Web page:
$16.95 paperback | $8.99 ebook
388 pages, 6 x 9
“What a master storyteller! I’ve read my share of post-apocalyptic screeds (i.e. James Howard Kunstler’s works), and this is the best ever. The idea is amazing — a microbe that solidifies the world’s oil. His venturing into the metaphysical is never easy, but in this case it works. The characters, the premise, the writing are truly amazing; his narrative description and character definition are equal to the best novelists in the trade.”
– Neville Williams, Florida
Winds of Purgatory, A Novel by Rex A. Ewing
It’s been twenty years since an engineered microbe brought the age of oil to an end, triggering a civil war that left civilization forever changed. Now, in a world divided into tightly controlled urban islands and self-reliant rural settlements, Salia Warchez, a cunning priestess of the end days, is ready to bring the new social order to its knees.
Moving like a ghost on the fringes of civilization, the outlaw Salia is one of the select few who know the secret to oil’s demise. And now she intends to bring it back for her own nefarious ends. But there’s a problem, and it’s waiting for her in the Colorado mountain town of Purgatory. As smoldering rivalries suddenly ignite, the future of oil will be settled once and for all, in one of the most deadly and peculiar places on Earth.
“The best-written book I have read in years. This post-apocalypse story is exciting, suspenseful, and told with words and descriptions that transcend the ordinary. The weird and wonderful notions of modern theoretical physics play well into this story of bonding, survival and conflict between philosophies. Jack Vara is the professor turned adventurer as he travels to the remote cabin of the father he never knew to continue a quest. The compadres of his dead father are a memorable and well-defined group. As the story unfolds, human nature is shown to be the same in the new world of an oil-less future. The story is great, the narrative is outstanding, and I recommend it to anyone who enjoys reading.”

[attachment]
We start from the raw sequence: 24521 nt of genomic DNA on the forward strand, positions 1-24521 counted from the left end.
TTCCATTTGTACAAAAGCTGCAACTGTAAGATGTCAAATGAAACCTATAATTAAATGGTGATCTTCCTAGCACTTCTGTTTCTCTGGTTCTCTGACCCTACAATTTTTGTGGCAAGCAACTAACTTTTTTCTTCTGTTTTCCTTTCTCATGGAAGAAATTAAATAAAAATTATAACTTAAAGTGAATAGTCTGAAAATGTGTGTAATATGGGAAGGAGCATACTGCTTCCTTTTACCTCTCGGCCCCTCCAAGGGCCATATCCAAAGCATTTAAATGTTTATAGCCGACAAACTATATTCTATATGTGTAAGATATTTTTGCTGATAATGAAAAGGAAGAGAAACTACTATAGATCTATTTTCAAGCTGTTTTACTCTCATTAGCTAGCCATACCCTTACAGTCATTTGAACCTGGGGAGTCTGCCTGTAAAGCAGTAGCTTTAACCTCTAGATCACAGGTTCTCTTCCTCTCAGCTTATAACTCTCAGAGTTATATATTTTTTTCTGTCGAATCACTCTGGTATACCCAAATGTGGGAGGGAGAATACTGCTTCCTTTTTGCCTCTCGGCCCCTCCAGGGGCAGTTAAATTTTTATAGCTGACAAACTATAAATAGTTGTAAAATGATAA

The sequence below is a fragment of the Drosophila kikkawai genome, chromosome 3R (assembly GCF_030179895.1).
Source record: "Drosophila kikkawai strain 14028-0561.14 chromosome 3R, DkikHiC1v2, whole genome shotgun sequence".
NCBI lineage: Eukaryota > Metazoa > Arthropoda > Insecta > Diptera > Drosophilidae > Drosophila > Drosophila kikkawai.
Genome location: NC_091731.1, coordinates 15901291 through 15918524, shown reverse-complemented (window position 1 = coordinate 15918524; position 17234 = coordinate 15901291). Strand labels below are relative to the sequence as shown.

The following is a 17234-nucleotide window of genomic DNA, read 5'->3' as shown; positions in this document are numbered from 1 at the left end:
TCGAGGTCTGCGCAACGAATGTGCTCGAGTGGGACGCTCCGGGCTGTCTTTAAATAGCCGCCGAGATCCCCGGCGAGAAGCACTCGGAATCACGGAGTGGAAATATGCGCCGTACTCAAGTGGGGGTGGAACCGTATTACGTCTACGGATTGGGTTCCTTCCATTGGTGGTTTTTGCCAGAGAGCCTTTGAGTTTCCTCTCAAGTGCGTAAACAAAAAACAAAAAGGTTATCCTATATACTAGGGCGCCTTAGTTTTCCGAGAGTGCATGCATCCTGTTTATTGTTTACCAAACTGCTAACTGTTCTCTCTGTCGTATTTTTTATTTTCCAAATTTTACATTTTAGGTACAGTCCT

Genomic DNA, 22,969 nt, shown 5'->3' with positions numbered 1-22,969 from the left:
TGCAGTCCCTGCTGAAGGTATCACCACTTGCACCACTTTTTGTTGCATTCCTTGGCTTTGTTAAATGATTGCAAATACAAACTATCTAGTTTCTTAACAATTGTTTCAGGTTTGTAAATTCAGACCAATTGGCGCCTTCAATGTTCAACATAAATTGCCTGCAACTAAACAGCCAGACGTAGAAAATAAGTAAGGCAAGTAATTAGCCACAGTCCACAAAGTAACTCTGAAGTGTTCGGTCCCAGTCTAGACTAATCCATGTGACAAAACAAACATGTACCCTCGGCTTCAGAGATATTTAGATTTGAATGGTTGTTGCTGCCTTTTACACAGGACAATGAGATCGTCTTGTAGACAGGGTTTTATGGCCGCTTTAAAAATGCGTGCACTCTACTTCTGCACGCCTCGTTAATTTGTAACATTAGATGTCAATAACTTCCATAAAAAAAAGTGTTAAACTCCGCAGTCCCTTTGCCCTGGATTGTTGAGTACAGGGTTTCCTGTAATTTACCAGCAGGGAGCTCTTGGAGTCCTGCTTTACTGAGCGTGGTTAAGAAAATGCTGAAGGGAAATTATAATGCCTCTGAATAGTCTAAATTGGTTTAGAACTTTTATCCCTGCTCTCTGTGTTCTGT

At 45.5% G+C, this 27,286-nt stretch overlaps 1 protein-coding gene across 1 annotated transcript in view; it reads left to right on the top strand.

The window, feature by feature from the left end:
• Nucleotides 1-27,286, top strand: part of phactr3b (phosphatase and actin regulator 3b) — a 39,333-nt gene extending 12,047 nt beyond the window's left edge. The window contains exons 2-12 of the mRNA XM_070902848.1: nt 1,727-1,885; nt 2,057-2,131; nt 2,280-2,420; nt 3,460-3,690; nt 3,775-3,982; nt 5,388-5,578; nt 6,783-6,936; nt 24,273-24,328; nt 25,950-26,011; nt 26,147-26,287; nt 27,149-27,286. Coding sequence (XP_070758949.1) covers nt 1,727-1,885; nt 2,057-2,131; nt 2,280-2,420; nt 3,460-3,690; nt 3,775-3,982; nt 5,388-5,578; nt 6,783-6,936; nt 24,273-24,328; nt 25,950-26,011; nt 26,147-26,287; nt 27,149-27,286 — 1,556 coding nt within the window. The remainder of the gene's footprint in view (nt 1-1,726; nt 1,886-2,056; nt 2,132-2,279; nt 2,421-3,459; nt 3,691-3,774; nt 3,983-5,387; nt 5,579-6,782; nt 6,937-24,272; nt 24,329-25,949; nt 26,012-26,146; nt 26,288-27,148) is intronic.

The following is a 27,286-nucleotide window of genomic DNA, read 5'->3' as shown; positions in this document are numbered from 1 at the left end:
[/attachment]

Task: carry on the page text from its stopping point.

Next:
– Jay Williams
“… All the book needed at that point was a unique group of flesh-and-blood characters willing to take the plot and run with it to the end. And a worthy antagonist. After a few false starts, Salia Warchez, a ruthless sorceress with a lust for power, emerged as the engine driving the plot. With my raven-haired witch in place, everything else followed naturally.
“The strange science described in Purgatory is real, insofar as it is openly discussed in the physics community. And that makes the sorcery extrapolated from that science—whether real or not—at least explainable in scientific terms.”